Type II collagen (CII) is a peptide and a major component of joint cartilage. When taken as a supplement, CII is usually in one of two forms: undenatured or hydrolyzed. Undenatured collagen has been minimally processed at a low temperature to keep its peptides mostly intact. Hydrolyzed CII has been processed with a higher degree of heat, acid, and enzymes, resulting in the breakdown of peptides from larger forms into smaller ones.
The primary benefit of undenatured CII appears to be improvement in joint pain, mainly in the context of osteoarthritis and rheumatoid arthritis. Hydrolyzed CII (also known as CII hydrolysate) may improve skin health/appearance and reduce joint pain.
By and large, CII seems fairly safe. One potential concern is that collagen (in dosages of around 10 grams per day) has been shown to increase oxalate levels in urine, likely because collagen consists of approximately 10% hydroxyproline, and a major metabolite of hydroxyproline is oxalate. As a result, higher doses of CII could increase the risk of oxalate-based kidney stones in susceptible individuals.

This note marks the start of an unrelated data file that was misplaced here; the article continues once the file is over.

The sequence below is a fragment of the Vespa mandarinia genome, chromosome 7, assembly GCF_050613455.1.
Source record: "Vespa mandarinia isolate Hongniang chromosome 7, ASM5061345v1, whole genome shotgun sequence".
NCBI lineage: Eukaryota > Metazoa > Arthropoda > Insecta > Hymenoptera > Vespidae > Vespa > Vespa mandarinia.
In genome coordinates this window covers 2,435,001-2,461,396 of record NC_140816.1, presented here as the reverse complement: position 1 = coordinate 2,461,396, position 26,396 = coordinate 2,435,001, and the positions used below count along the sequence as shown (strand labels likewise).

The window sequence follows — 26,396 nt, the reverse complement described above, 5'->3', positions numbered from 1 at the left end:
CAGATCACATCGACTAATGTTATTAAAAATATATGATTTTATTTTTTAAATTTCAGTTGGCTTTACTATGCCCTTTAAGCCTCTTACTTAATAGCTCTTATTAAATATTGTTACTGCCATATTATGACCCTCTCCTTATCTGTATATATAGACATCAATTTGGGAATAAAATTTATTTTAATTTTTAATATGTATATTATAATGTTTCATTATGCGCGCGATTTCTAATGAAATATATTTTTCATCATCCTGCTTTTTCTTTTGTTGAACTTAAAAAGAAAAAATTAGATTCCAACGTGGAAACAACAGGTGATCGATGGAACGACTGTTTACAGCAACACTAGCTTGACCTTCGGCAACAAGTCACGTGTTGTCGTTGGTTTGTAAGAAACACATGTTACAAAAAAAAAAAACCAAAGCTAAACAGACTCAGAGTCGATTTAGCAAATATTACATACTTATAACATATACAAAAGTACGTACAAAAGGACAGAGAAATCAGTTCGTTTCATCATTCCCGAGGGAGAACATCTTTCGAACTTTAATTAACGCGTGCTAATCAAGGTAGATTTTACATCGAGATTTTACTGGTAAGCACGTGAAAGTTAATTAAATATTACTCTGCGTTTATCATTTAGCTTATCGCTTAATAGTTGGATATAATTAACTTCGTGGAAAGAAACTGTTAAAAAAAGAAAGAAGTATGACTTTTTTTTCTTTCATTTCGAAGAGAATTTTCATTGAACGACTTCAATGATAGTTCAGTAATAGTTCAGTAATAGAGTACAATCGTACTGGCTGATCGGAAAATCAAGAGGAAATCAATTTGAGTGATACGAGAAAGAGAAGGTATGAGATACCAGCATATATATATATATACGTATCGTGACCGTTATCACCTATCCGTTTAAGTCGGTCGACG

Undenatured CII has been proposed to improve joint pain through an effect on the immune system. More specifically, CII peptides are thought to induce the formation of regulatory T cells (Tregs) in areas of the gut known as Preyer’s patches. These Tregs can enter circulation, where they produce anti-inflammatory compounds (e.g., IL-10), which in theory can inhibit inflammation and tissue damage in joints.
The hydrolysis of type II collagen seems to result in the breakdown of the most immunologically active peptides, meaning that the effect of hydrolyzed collagen on joints may not act via this mechanism. However, in higher doses, hydrolyzed CII might improve joint pain by supplying the amino acids used to repair the damaged tissue.